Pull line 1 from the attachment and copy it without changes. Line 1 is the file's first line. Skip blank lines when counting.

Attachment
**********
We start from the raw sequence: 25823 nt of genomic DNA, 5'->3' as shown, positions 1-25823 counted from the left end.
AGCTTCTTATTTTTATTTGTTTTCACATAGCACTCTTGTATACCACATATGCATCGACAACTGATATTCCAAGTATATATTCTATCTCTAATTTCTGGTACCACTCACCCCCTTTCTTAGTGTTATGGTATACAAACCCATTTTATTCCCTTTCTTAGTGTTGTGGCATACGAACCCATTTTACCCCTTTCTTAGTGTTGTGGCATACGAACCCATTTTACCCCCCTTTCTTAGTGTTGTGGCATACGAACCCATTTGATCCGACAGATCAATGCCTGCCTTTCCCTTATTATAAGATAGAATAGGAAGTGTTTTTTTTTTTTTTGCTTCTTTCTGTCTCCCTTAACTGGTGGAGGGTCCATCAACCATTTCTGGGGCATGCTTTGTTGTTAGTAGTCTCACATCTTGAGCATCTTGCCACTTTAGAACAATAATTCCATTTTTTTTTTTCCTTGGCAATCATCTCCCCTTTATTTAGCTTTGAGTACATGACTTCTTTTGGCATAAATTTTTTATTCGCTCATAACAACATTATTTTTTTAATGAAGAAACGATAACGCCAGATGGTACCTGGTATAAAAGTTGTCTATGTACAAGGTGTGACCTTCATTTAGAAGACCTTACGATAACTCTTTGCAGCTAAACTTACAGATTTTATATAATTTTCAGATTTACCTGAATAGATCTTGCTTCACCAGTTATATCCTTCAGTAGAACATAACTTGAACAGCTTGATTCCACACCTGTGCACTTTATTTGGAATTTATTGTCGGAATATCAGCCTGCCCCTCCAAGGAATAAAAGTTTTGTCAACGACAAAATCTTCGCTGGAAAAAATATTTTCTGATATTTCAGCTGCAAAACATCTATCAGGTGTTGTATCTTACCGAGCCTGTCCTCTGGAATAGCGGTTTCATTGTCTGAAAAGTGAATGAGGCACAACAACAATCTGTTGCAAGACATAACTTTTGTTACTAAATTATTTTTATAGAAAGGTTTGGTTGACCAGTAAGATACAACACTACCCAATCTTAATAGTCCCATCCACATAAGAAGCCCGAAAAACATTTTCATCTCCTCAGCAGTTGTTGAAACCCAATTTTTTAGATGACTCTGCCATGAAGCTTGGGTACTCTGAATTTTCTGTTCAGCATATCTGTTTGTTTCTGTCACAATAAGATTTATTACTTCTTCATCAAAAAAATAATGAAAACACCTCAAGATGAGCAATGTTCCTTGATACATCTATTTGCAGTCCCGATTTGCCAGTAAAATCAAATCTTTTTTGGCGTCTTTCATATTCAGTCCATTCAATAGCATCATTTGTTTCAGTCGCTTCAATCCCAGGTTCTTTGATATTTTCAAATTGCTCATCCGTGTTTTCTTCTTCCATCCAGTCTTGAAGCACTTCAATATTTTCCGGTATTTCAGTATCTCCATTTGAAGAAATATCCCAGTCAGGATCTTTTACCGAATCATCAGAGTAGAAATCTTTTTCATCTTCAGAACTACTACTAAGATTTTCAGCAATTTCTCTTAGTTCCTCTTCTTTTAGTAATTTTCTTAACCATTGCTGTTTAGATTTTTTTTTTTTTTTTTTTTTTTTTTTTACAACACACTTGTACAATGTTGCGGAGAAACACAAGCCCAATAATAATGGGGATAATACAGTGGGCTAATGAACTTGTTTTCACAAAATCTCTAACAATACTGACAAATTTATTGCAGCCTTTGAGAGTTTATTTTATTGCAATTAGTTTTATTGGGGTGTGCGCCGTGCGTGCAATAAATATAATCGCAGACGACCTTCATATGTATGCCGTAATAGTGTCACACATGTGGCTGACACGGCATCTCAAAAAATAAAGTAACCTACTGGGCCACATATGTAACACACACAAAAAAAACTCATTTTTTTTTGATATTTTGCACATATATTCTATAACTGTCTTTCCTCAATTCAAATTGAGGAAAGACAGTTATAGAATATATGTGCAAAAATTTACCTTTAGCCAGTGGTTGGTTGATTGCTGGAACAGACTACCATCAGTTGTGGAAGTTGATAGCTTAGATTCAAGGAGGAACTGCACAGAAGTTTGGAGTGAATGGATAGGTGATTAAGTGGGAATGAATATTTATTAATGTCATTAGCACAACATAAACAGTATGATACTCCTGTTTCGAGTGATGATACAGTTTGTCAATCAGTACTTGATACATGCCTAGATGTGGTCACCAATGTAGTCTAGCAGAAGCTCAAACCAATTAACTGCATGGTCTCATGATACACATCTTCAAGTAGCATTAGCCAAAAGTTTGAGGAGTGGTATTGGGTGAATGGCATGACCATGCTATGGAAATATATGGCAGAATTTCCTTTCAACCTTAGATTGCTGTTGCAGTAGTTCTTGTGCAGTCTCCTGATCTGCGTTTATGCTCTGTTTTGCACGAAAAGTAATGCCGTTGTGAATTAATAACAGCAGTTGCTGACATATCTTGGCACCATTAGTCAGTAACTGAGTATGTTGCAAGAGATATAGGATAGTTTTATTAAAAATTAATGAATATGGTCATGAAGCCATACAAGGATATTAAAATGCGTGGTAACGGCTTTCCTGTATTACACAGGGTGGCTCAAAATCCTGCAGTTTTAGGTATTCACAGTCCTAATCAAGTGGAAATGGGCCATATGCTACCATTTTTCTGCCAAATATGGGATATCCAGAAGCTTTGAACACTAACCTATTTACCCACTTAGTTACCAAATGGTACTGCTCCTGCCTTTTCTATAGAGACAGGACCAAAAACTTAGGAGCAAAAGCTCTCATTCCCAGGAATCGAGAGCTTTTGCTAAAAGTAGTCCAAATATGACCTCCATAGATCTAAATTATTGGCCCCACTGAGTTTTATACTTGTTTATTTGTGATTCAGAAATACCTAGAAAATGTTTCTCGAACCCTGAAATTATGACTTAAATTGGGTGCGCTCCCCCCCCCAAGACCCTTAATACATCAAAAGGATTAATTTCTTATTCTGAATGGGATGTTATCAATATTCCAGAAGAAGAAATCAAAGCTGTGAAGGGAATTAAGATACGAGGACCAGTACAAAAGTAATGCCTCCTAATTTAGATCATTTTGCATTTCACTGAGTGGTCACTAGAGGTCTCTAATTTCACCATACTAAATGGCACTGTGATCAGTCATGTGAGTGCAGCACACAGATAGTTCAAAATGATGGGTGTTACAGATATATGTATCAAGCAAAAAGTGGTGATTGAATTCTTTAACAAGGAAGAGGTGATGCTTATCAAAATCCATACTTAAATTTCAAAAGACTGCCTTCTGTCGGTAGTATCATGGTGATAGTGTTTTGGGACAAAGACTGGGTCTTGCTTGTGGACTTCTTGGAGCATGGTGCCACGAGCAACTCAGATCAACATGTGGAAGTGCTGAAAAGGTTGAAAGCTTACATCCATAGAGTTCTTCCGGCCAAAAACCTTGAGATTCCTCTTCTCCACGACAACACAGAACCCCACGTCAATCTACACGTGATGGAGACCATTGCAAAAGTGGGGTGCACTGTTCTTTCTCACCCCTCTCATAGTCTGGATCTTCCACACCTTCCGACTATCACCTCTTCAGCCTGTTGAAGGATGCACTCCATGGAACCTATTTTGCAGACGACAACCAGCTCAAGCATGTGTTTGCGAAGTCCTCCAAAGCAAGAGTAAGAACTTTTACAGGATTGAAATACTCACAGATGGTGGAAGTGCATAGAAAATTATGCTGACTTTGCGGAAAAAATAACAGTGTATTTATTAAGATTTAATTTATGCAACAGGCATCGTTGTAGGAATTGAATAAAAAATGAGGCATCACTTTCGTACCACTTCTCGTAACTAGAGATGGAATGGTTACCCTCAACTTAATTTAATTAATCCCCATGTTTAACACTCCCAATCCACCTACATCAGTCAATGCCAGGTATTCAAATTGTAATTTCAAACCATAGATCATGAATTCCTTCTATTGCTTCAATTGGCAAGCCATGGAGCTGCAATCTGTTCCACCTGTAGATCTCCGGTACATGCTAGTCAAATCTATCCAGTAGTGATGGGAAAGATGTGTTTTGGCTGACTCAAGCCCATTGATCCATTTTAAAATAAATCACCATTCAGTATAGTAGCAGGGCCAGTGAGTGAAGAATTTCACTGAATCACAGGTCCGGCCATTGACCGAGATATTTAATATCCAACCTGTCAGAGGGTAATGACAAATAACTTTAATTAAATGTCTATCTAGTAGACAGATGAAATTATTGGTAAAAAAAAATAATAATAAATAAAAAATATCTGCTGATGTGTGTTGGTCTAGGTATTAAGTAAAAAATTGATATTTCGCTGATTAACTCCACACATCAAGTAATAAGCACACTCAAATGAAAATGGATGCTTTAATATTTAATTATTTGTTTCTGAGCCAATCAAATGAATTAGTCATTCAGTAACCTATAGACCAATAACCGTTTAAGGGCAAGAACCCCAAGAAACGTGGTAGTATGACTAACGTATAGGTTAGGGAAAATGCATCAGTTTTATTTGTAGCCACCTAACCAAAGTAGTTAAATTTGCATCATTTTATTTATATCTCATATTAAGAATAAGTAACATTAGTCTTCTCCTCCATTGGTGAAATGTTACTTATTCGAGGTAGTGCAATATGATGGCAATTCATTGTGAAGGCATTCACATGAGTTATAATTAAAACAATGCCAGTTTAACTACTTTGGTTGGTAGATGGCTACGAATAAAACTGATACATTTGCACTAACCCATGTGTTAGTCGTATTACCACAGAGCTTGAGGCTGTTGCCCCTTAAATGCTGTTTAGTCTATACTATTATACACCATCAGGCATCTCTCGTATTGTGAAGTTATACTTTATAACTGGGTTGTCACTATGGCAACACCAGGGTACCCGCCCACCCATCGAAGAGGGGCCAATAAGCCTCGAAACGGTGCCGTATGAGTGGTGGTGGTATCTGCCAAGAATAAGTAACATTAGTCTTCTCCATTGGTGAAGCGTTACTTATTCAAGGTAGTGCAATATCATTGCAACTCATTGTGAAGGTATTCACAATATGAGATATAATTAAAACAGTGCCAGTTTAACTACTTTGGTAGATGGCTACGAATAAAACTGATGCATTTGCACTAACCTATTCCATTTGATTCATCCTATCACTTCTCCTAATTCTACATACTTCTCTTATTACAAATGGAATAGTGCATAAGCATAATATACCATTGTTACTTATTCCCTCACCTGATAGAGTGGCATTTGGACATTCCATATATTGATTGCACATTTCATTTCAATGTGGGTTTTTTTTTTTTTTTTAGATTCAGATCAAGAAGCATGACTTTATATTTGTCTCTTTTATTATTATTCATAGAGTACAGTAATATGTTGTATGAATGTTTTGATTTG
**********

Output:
We start from the raw sequence: 25823 nt of genomic DNA, 5'->3' as shown, positions 1-25823 counted from the left end.